Date of Award


Document Type


Degree Name

Master of Science in Nursing (MSN)

Committee Chair

Kathy Williams


Nurses play an intricate role in healthcare and may carry a burden while providing patient care. Bearing this burden could lead to a significant level of stress, which in turn could cause compassion fatigue. Many nurses face issues of stress and fatigue during their daily nursing practice, lending to unsafe conditions for patients and a decrease in quality of life. The purpose of this study was to assess nurses’ perception of the presence of compassion fatigue for nurses working in the private practice setting. This quantitative study, guided by the Neuman Systems Model, consisted of a non-randomized convenience sample of 15 nurses at a private neurology practice. The measurement tool used for the study was the Professional Quality of Life, Version 5 (ProQOL V5), consisting of 30 questions on a 5-point Likert scale. The ProQOL V5 includes three subscales: compassion satisfaction, burnout, and secondary traumatic stress. The burnout and secondary traumatic stress subscales combine to form compassion fatigue; therefore, the data analysis was focused on questions related to burnout and secondary traumatic stress. One sample t-test portrayed minimal difference between the responses to the questions about burnout (M = 48.27, SD = 6.724, p = .335) and secondary traumatic stress (M = 47.00, SD = 8.552, p = .196) when compared to previous responses from the ProQOL V5 questionnaire measuring compassion fatigue (M = 50, SD = 10). Findings from the study indicated that although compassion fatigue, consisting of the subscales burnout and secondary traumatic stress, was present in the private practice setting, there was minimal difference in the prevalence of compassion fatigue in the private practice setting compared to other healthcare settings.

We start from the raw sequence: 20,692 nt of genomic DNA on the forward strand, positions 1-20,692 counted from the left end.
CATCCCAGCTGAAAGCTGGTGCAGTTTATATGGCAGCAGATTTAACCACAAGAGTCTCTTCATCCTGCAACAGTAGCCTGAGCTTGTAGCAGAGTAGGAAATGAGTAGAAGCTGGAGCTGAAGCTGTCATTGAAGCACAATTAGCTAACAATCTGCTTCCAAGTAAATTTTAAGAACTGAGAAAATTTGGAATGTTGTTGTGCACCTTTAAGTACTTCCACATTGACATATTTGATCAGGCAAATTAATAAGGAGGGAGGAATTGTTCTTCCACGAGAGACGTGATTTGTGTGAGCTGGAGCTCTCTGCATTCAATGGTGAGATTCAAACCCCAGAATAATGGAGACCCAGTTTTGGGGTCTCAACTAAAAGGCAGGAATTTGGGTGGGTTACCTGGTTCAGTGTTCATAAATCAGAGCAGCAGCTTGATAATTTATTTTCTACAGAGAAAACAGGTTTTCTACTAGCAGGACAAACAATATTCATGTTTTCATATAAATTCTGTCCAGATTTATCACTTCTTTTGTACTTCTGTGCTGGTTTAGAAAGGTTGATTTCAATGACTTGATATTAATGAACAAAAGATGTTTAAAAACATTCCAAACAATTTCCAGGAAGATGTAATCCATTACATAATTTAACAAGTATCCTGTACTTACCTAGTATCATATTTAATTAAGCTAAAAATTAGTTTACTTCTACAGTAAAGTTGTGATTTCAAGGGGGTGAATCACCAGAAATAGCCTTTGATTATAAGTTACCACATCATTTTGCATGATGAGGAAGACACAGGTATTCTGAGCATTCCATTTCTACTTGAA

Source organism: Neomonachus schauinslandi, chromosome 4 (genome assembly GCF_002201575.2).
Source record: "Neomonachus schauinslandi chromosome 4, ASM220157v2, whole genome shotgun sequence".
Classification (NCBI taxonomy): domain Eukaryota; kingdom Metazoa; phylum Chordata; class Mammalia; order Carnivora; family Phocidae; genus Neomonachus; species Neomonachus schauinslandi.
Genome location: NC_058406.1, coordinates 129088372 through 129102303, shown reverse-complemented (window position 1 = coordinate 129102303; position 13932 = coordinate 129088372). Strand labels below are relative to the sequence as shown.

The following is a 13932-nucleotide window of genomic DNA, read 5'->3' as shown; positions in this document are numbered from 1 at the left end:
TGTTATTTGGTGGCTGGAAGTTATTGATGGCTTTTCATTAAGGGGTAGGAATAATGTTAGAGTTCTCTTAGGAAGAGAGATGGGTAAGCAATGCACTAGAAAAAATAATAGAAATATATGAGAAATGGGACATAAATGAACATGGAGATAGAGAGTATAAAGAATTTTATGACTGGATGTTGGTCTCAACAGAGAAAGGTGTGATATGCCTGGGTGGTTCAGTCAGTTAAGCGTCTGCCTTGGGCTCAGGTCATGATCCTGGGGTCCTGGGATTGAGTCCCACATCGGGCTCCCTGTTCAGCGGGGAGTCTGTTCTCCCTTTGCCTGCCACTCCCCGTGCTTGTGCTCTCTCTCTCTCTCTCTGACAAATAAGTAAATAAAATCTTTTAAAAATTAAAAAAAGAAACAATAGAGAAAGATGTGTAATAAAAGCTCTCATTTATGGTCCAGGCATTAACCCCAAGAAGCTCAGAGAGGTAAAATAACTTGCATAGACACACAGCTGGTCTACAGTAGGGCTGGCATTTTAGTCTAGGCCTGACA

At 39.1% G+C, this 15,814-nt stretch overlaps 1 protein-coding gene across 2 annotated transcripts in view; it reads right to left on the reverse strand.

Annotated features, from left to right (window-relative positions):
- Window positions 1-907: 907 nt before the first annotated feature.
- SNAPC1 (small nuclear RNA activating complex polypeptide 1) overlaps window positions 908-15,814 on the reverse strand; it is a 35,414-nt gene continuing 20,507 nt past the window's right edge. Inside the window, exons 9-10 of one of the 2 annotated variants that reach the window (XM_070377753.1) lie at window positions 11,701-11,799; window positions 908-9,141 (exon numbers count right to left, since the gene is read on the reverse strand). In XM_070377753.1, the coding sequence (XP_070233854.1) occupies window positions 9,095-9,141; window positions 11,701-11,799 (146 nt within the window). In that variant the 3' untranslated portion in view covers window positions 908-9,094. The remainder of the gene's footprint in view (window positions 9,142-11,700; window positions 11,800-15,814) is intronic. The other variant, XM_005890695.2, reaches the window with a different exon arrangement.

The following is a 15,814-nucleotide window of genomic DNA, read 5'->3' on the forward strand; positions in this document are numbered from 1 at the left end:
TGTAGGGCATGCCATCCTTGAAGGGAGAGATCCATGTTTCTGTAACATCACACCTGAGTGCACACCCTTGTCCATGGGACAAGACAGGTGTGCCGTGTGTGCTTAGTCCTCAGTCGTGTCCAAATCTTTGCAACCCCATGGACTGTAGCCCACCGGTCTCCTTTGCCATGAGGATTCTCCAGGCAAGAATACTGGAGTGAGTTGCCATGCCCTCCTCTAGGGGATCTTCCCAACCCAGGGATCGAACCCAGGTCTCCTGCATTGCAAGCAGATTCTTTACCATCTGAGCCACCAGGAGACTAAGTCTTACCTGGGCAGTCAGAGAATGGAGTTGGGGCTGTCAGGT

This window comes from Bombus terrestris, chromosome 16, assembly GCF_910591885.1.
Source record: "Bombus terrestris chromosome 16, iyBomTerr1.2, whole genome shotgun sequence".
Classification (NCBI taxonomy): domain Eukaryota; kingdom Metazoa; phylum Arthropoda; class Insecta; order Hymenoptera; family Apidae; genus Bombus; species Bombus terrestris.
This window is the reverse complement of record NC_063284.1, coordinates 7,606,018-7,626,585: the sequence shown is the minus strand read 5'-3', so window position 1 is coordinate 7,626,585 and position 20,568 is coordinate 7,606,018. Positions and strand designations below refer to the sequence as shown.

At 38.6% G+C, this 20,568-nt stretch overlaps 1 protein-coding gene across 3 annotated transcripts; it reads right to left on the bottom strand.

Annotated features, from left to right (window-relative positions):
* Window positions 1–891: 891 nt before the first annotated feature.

Creative Commons License

Creative Commons Attribution 4.0 License
This work is licensed under a Creative Commons Attribution 4.0 License.